George Packer joins Cameron Munter to discuss how the career of the late distinguished diplomat Richard Holbrooke has informed the last several decades of U.S. foreign policy—as well as his latest book, Our Man: Richard Holbrooke and the End of the American Century.
"My image for Holbrooke's diplomacy is that of a mountain climber who gets higher, the air gets thinner and thinner, and all other climbers start to fall away—it takes tremendous stamina" says Packer. "Diplomacy is not a polite art form with people sitting around drinking tea and speaking in elegant, meaningless sentences; it's a much more raw human activity and a more interesting one than most people know."
When asked if there is an unwillingness among foreign policy practitioners today to incorporate the lessons of history, Packer says: "We Americans are quick to erase the past and move on from it. Americans want to forget about the world, they want to forget about the achievements of American foreign policy and diplomacy, or they don't really know about them."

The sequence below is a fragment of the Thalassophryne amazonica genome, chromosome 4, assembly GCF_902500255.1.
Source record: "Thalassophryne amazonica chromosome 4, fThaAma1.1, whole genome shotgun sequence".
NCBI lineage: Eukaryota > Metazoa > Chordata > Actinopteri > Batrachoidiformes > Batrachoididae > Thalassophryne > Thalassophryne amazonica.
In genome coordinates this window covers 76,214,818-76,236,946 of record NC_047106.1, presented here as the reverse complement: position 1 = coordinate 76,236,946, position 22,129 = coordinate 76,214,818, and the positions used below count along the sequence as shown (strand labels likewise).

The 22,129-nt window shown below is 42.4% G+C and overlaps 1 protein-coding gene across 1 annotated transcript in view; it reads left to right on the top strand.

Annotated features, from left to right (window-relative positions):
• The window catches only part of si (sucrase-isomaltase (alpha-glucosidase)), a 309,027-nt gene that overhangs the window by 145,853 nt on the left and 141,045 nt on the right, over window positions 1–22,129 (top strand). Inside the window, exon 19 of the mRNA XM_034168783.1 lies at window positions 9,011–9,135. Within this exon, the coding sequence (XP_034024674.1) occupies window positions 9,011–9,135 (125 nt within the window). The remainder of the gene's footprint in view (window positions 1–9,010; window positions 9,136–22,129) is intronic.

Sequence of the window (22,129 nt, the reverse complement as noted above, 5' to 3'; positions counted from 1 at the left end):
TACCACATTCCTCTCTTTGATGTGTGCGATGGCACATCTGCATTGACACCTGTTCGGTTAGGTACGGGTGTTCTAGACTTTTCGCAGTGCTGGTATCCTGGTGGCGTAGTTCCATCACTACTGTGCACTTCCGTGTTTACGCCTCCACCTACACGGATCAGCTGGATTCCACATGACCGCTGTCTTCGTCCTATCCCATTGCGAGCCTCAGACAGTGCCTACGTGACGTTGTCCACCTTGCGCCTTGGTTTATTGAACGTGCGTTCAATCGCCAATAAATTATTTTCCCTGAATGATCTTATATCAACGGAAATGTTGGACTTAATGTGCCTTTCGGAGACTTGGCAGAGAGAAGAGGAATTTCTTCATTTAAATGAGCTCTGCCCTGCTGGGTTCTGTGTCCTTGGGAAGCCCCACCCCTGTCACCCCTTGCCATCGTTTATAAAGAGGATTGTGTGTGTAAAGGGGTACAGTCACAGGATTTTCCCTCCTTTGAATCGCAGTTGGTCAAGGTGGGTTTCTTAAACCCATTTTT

George Packer is a staff writer at The Atlantic and the author of The Unwinding: An Inner History of the New America, which was a New York Times best seller and winner of the 2013 National Book Award. His other nonfiction books include The Assassins' Gate: America in Iraq, a finalist for the 2006 Pulitzer Prize, and Blood of the Liberals, winner of the 2001 Robert F. Kennedy Book Award. He is also the author of two novels and a play, Betrayed, winner of the 2008 Lucille Lortel Award, and the editor of a two-volume edition of the essays of George Orwell.